Sophal Chuk’s life hasn’t taken a straight path. But over the past years living in Madison, he and his family have taken on a routine. Chuk volunteers at the Buddhist temple in Oregon most days, and then comes home to play with his grandkids.
But on Friday, everything changed when ICE detained him while he was shopping ahead of the family’s Khmer New Year celebration.
His daughter, Molly Bennett says it’s been devastating for her family — as well as the community — to have him gone.
“It’s just like a missing puzzle in our life and its still really empty,” Bennett says.
Chuk came to the U.S. in 1985 legally as a refugee from Cambodia. He was convicted in 1989 of sexually assaulting a minor in Illinois and served 10 years in prison. After that, he lost his legal status.
ICE spokesperson Shawn Neudauer said in an email to WORT that Chuk was notified in 2004 that he had final deportation orders. Chuck was under an order of supervision, and regularly checking in with ICE authorities with Milwaukee.
Amanda Gennerman is an immigration lawyer in Dane County. She says folks under ICE Supervision, like Chuk, are increasingly at risk of deportation. She says his criminal conviction likely contributed to ICE’s decision to detain him.
But Bennett says his detention came as a total surprise. Chuk and the family spend the Khmer new year together every year.
“He was just going to the store, and all of a sudden these ICE officers just came to the door asking for my father,” Bennett says.
Now, he’s being held at a Dodge County detention center. His family hasn’t been able to see or talk to him him since he was arrested, and Bennett worries about his well being. Chuk is 67 and has health issues, including a knee injury.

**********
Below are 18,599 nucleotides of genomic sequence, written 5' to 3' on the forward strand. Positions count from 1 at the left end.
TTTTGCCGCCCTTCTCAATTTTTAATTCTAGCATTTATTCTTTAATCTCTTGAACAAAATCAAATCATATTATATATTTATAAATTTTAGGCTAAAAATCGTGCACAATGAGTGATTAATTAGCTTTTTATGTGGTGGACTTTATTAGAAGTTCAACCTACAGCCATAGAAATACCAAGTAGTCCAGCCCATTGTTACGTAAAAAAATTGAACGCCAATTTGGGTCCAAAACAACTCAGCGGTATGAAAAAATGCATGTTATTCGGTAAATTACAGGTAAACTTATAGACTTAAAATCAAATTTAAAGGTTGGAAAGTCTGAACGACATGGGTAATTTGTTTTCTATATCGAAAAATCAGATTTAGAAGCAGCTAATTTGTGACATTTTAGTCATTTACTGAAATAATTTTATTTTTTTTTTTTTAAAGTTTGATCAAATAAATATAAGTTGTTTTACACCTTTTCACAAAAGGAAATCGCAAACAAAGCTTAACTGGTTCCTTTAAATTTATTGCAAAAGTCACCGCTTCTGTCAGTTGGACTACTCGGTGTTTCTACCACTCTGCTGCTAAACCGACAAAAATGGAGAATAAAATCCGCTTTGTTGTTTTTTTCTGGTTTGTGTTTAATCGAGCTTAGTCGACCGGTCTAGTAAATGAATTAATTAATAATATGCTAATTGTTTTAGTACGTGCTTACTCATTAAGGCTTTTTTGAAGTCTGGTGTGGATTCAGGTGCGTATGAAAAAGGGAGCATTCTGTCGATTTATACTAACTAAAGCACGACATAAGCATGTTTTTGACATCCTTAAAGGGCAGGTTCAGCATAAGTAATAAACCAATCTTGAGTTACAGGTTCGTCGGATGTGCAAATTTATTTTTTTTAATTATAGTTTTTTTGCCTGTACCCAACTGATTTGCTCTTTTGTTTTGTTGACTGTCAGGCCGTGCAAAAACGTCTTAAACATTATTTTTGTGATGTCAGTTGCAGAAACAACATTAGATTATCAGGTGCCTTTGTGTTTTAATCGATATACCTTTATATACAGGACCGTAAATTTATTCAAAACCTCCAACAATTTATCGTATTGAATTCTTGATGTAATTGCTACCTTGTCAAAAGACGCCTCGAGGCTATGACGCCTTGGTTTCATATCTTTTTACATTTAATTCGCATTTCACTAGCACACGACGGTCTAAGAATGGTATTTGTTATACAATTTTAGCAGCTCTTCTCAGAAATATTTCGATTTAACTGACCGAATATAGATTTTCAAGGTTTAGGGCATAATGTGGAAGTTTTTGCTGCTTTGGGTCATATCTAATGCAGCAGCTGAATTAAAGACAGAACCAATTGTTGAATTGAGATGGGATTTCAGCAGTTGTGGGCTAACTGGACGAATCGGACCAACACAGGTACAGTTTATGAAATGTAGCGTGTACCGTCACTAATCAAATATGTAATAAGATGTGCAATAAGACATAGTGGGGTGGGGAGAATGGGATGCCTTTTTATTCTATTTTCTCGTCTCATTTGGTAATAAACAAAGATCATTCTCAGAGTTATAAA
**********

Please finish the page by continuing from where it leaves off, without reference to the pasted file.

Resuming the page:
Bennett says her father doesn’t know anyone in Cambodia — everyone he left behind in the ‘80s died in the war. Without a base of support there, she says he’s basically homeless. She says deporting him would be a life sentence.
“Cambodia is just the country where he’s from,” Bennett says. “But this is what he calls home.”
Chuk is a member of Freedom Inc., a nonprofit that helps low income communities of color in Dane County. Kazbuag Vaj is a co-director of the organization and has worked with Chuk. She said his detention has had a ripple effect throughout the entire community.
“Though we kind knew he had final orders, but we didn’t think he would be a priority because he is an elderly man, he has many health issues,” Vaj says. “This is devastating for the community.”
The whole experience has left Bennett feeling helpless.
“It’s just so hard knowing he’s not here and I can’t help him,” Bennett says. “I can’t assist him, I can’t talk to him, I can’t see him, I can’t tell him everything going to be OK and I’ll do anything I can to help him. I can’t even do any of that.”
The family is working with lawyers through Freedom Inc and hoping to get Chuk’s case reopened.